What a day! We set out latish as we needed to finish a report for work before leaving. Having eschewed breakfast in Gulag Towers, we managed to find a nice café for a full English before beginning the walk at about 10.50. Heading out of Dover, there is a climb up an almost vertical stairway to the redoubt on the West side of the town. Continuing on the Saxon Shore Way, we walked high above the White Cliffs for some 5 miles, with the first up and down hill of the walk.
After about an hour and a half Folkestone came into view, with the harbour pier visible in the distance. I decided to take the Saxon Shore Way inland along the top of the escarpment behind Folkestone, rather than to drop down to the port. I have had enough, for the time being, of road walking along the water’s edge, and the view from the top of the cliffs was excellent.
The war memorial to the pilots of the Battle of Britain above Folkestone was both impressive and moving. It is a simple statue of an airman in the centre of a propeller, formed by coloured bricks, looking out across the Channel. Behind the statue is the monument to some 3,000 young Allied airmen killed in the period July – October 1940.
Continuing, we crossed the A260 and then climbed up to what appeared to be an Iron Age hill fort, although it is marked on the map as Caesar’s Camp, directly overlooking the Channel Tunnel terminal – a truly remarkable feat of engineering. Everywhere along this stretch of coast there is evidence of military action and defence, from the astonishingly grand Dover Castle, to the strange sound mirrors and Martello Towers that punctuate the landscape.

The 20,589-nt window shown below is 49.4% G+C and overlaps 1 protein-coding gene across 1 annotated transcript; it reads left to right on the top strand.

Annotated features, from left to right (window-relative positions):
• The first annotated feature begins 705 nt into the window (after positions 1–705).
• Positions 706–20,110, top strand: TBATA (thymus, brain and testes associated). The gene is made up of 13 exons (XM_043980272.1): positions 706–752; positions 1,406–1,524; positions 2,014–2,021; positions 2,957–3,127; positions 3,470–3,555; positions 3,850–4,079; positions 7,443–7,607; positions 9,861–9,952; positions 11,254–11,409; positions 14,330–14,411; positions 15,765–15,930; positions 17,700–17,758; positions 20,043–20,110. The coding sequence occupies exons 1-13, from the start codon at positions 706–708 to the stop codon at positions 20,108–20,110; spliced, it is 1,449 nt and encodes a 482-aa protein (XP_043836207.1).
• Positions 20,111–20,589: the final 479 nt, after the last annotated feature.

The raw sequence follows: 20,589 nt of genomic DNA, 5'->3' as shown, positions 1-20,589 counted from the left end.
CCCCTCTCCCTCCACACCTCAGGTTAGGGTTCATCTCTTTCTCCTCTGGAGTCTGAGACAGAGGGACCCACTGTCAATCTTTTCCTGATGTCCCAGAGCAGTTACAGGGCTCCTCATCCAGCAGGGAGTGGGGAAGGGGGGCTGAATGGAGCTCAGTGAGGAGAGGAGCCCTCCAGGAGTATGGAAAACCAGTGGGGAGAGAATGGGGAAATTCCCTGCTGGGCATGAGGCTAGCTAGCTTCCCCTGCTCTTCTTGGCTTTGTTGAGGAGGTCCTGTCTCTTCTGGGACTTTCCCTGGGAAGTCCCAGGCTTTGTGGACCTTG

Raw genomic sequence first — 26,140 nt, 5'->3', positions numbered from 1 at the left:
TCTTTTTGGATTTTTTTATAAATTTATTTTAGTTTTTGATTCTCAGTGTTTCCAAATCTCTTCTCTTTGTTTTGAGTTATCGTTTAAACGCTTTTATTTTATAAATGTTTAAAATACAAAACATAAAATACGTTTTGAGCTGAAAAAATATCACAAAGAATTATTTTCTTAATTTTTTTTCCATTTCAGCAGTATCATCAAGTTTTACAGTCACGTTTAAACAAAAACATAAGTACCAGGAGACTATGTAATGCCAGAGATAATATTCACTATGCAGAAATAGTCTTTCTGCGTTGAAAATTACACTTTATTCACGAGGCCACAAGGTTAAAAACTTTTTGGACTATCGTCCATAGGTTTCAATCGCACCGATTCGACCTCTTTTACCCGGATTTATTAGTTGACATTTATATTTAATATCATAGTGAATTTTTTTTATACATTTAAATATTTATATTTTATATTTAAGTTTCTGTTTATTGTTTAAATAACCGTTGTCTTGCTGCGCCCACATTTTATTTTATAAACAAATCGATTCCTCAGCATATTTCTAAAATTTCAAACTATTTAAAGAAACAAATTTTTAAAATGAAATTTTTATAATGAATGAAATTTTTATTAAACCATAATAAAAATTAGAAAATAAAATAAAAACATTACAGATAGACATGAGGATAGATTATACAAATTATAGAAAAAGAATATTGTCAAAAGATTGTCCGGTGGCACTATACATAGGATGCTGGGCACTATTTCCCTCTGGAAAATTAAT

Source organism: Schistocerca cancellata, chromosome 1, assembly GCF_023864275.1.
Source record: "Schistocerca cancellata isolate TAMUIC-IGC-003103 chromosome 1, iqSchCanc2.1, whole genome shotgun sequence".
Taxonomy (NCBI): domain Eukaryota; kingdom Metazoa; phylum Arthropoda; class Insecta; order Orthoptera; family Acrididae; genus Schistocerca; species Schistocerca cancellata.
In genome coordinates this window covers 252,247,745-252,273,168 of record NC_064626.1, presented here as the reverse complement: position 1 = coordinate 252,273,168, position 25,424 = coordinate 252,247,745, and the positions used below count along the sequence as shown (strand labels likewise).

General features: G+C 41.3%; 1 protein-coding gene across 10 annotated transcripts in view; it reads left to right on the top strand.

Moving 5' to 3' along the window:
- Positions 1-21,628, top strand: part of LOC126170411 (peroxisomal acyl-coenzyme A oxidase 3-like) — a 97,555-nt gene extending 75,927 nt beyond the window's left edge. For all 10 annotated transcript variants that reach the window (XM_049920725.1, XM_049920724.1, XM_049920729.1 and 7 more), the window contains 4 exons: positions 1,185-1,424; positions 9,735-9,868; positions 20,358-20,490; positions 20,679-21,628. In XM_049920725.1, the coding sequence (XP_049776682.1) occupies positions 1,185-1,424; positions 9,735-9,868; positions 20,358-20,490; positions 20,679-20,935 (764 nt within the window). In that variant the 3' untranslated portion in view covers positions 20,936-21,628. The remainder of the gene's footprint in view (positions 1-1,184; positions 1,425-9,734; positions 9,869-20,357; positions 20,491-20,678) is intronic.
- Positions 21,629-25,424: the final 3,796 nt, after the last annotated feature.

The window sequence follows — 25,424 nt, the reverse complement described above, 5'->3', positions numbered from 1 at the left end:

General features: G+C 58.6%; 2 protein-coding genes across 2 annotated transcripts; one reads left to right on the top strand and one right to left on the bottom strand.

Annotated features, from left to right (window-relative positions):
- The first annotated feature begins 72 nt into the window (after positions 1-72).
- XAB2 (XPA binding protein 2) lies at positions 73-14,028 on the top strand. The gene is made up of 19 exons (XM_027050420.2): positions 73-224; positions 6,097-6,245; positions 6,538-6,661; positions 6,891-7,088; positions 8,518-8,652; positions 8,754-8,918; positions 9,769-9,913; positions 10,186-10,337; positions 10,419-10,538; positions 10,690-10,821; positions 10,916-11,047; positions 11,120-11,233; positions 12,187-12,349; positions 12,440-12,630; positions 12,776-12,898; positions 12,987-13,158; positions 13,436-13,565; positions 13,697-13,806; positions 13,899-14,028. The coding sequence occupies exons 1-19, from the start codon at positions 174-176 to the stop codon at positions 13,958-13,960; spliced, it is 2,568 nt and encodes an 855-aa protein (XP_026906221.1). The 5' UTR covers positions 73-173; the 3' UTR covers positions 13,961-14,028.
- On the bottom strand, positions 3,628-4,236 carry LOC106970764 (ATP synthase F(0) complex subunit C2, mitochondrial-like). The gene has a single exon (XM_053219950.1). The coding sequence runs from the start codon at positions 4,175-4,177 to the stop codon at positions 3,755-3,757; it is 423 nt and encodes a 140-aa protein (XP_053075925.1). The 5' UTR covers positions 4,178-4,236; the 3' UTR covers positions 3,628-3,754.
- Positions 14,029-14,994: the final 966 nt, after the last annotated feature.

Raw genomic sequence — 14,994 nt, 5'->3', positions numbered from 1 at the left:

We dropped down off the escarpment and under the Channel Tunnel rail lines then over the M20, then headed back towards the coast on the Elan Valley Way. It was now late afternoon, and very pleasant, although the East wind was still chilly. We arrived in Hythe at about 5 o’clock and walked along the pleasant, mediaeval high street. Another of the Cinque Ports, Hythe is full of naval history. We followed the Royal Military Canal Road out of the town, heading directly west. Built in the period 1804 – 1809 to ward off the French, the Royal Military Canal is apparently the longest defensive work in the UK, after Hadrian’s Wall and Offa’s Dyke. You can find out more at http://royalmilitarycanal.com/pages/index.asp Walking along the canal in the evening light was very pretty. The original plan was to walk to Dymchurch, but, having taken the inland route around Folkestone, that was too far, so we planned to stop at the pub at Botolph’s Bridge. Unfortunately, arriving there at about 7pm, we discovered that it is closed on Mondays. Aaahhhh! Our only alternative was to retrace our steps to West Hythe and then walk a further mile (up a very steep incline in the dusk) to reach Port Lympne, where we fell into the pub (the County Members) desperate for food and wine.